View Full Version : Ricky Retro: Semper silly: Fighting to keep us laughing

12-04-06, 07:42 AM
Ricky Retro: Semper silly: Fighting to keep us laughing
Monday, December 04, 2006

IN 1964, the U.S. Marines acquired arguably their biggest jarhead ever.

Semper Pyle.

"Gomer Pyle, U.S.M.C." had its genesis in an episode of the same name on "The Andy Griffith Show," broadcast May 18, 1964, when Gomer Pyle, with help from Andy Taylor, became a Marine.

That fall, "Gomer Pyle, U.S.M.C.," debuted as a spin-off sitcom on CBS, marking Jim Nabors' swift ascent from relative unknown to series star. (The series' first season comes to DVD next week courtesy of CBS and Paramount.)

An Alabama native, Nabors had entered show business in earnest with a nightclub act in which he juxtaposed hillbilly shtick with a disarmingly deep and resonant singing voice. One who caught his act was Andy Griffith, who offered Nabors the role of sweet-natured simpleton and gas-station attendant Gomer Pyle, beginning in 1963, even if Nabors had little acting experience.

Less than two years later, Nabors had his own spin-off. He was paired with Frank Sutton as Sgt. Vince Carter, a tough veteran with a neck of leather and loudspeakers for lungs who was perpetually kept at boiling point by the naive, bumbling Gomer.

From a standing start, "Gomer Pyle, U.S.M.C." jumped to No. 3 in the ratings by the end of its first season. Gomer's trademark interjections -- "shazam," "surprise, surprise, surprise," "gawwlly" -- became buzz-speak.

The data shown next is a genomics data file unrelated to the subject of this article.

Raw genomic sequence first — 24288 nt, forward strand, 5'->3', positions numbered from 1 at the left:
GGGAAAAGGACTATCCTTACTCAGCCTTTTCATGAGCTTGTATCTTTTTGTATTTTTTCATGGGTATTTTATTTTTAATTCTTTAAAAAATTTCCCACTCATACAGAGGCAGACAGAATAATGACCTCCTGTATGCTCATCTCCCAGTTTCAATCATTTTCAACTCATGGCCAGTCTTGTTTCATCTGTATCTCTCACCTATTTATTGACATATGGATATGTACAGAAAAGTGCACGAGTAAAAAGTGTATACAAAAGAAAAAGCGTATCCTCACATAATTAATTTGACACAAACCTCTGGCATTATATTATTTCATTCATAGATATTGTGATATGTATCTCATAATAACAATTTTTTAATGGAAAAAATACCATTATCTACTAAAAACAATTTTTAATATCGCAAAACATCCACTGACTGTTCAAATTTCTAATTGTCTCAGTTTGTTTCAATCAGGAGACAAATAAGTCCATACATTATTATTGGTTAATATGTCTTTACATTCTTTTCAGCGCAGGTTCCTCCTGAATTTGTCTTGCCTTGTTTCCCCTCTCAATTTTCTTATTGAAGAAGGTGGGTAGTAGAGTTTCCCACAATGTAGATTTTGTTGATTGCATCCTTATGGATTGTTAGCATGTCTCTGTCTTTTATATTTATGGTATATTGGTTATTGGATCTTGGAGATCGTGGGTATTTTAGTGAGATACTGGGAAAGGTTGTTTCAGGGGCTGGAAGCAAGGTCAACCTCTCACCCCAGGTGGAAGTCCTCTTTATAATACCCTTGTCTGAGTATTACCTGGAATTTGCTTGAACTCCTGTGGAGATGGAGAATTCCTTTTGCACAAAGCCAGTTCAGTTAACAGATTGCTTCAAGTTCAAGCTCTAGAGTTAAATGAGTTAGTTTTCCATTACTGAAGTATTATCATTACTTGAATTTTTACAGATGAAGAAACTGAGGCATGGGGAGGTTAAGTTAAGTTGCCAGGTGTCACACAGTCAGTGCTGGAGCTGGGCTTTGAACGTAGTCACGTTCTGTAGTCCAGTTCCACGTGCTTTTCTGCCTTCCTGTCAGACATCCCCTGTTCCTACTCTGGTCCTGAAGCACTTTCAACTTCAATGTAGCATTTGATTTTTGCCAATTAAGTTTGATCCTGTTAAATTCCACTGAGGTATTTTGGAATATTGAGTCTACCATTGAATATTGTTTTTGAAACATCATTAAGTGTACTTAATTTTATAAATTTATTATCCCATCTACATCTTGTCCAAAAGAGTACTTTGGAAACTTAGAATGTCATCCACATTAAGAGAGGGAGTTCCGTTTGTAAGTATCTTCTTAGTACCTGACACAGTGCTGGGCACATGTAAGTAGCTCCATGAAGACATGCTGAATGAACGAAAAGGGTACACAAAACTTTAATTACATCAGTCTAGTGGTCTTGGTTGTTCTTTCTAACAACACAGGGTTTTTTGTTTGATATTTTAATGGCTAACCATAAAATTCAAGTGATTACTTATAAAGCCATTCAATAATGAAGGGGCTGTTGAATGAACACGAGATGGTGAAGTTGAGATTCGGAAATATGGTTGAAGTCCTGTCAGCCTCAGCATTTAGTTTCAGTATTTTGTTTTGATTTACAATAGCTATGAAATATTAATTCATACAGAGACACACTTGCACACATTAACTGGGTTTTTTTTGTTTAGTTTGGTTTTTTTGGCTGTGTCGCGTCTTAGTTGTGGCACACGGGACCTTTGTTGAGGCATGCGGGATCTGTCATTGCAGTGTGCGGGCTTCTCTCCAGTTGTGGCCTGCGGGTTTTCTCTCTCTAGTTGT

It takes a village idiot indeed. TV at the time was full of lovable nincompoops -- Gomer, Gilligan, Maxwell Smart, Jethro Bodine -- embraced by America, perhaps to distract itself from the turmoil of the period. The evening news might bring disturbing news of Vietnam and homefront strife, but primetime TV held its tongue.

In his book "Glued to the Set," Steven D. Stark comments "(T)elevision entertainment tended to 'Gomer Pyle, U.S.M.C.' and 'Hogan's Heroes' -- shows hardly known for directly referencing reality, much less issues of the era such as the civil-rights movement and the Vietnam War."

During its five years on the air, "Gomer Pyle" never fell below No. 10 in the year-end ratings, twice finishing as the top-rated sitcom.

And what did the Marine Corps think of all this? Consider that in 2001, the Corps officially and belatedly promoted Gomer to the rank of lance corporal, more than three decades after the show had left the air with Pyle stuck at private first class.

The ceremony was held in Hawaii, where Nabors lives. Receiving the honor, Nabors gushed in true Gomer-speak, "It was a total surprise to me."

Frank Sutton played one of four soldiers accused of rape in what 1961 film?

Air farce

If Gomer Pyle and Will Stockdale had been in the same platoon, Sgt. Vince Carter would have gone over to the enemy. Gomer and Will had much in common -- naive, eager-to-please Southerners who nonetheless drove their military superiors to distraction.